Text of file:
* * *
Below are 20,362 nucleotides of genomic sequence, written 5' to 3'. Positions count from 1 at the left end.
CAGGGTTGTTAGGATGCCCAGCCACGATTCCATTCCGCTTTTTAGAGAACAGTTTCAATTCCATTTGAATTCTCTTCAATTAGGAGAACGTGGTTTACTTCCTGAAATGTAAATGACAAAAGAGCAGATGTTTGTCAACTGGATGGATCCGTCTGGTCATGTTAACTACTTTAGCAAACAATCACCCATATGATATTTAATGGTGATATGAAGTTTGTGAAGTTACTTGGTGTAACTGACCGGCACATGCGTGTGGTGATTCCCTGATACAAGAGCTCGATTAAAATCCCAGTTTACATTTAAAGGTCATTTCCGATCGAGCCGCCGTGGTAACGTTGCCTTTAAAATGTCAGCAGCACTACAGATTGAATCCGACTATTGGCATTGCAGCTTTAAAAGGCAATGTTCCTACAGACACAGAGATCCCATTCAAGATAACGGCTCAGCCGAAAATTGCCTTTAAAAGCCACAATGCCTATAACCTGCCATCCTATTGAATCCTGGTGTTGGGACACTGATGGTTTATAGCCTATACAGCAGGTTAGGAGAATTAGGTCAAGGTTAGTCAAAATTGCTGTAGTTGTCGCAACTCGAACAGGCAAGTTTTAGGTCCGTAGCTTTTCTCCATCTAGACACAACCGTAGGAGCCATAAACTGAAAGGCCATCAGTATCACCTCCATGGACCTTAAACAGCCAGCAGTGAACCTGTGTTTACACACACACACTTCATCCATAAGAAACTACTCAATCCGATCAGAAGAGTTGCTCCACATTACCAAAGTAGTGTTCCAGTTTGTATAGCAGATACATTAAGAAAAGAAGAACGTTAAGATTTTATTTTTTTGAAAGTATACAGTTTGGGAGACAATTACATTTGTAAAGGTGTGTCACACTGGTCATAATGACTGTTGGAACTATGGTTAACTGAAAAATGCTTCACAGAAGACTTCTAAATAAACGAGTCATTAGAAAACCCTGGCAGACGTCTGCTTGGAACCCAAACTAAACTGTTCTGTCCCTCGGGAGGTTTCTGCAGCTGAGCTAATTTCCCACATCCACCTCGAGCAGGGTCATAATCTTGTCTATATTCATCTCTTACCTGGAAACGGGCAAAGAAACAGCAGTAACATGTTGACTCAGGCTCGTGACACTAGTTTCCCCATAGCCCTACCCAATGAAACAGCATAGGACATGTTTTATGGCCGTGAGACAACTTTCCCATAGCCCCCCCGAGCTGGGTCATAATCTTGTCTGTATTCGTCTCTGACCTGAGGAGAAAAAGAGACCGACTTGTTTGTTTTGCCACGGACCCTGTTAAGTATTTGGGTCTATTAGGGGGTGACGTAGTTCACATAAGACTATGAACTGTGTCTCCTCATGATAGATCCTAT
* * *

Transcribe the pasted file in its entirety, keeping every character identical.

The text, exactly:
Below are 20,362 nucleotides of genomic sequence, written 5' to 3'. Positions count from 1 at the left end.
CAGGGTTGTTAGGATGCCCAGCCACGATTCCATTCCGCTTTTTAGAGAACAGTTTCAATTCCATTTGAATTCTCTTCAATTAGGAGAACGTGGTTTACTTCCTGAAATGTAAATGACAAAAGAGCAGATGTTTGTCAACTGGATGGATCCGTCTGGTCATGTTAACTACTTTAGCAAACAATCACCCATATGATATTTAATGGTGATATGAAGTTTGTGAAGTTACTTGGTGTAACTGACCGGCACATGCGTGTGGTGATTCCCTGATACAAGAGCTCGATTAAAATCCCAGTTTACATTTAAAGGTCATTTCCGATCGAGCCGCCGTGGTAACGTTGCCTTTAAAATGTCAGCAGCACTACAGATTGAATCCGACTATTGGCATTGCAGCTTTAAAAGGCAATGTTCCTACAGACACAGAGATCCCATTCAAGATAACGGCTCAGCCGAAAATTGCCTTTAAAAGCCACAATGCCTATAACCTGCCATCCTATTGAATCCTGGTGTTGGGACACTGATGGTTTATAGCCTATACAGCAGGTTAGGAGAATTAGGTCAAGGTTAGTCAAAATTGCTGTAGTTGTCGCAACTCGAACAGGCAAGTTTTAGGTCCGTAGCTTTTCTCCATCTAGACACAACCGTAGGAGCCATAAACTGAAAGGCCATCAGTATCACCTCCATGGACCTTAAACAGCCAGCAGTGAACCTGTGTTTACACACACACACTTCATCCATAAGAAACTACTCAATCCGATCAGAAGAGTTGCTCCACATTACCAAAGTAGTGTTCCAGTTTGTATAGCAGATACATTAAGAAAAGAAGAACGTTAAGATTTTATTTTTTTGAAAGTATACAGTTTGGGAGACAATTACATTTGTAAAGGTGTGTCACACTGGTCATAATGACTGTTGGAACTATGGTTAACTGAAAAATGCTTCACAGAAGACTTCTAAATAAACGAGTCATTAGAAAACCCTGGCAGACGTCTGCTTGGAACCCAAACTAAACTGTTCTGTCCCTCGGGAGGTTTCTGCAGCTGAGCTAATTTCCCACATCCACCTCGAGCAGGGTCATAATCTTGTCTATATTCATCTCTTACCTGGAAACGGGCAAAGAAACAGCAGTAACATGTTGACTCAGGCTCGTGACACTAGTTTCCCCATAGCCCTACCCAATGAAACAGCATAGGACATGTTTTATGGCCGTGAGACAACTTTCCCATAGCCCCCCCGAGCTGGGTCATAATCTTGTCTGTATTCGTCTCTGACCTGAGGAGAAAAAGAGACCGACTTGTTTGTTTTGCCACGGACCCTGTTAAGTATTTGGGTCTATTAGGGGGTGACGTAGTTCACATAAGACTATGAACTGTGTCTCCTCATGATAGATCCTAT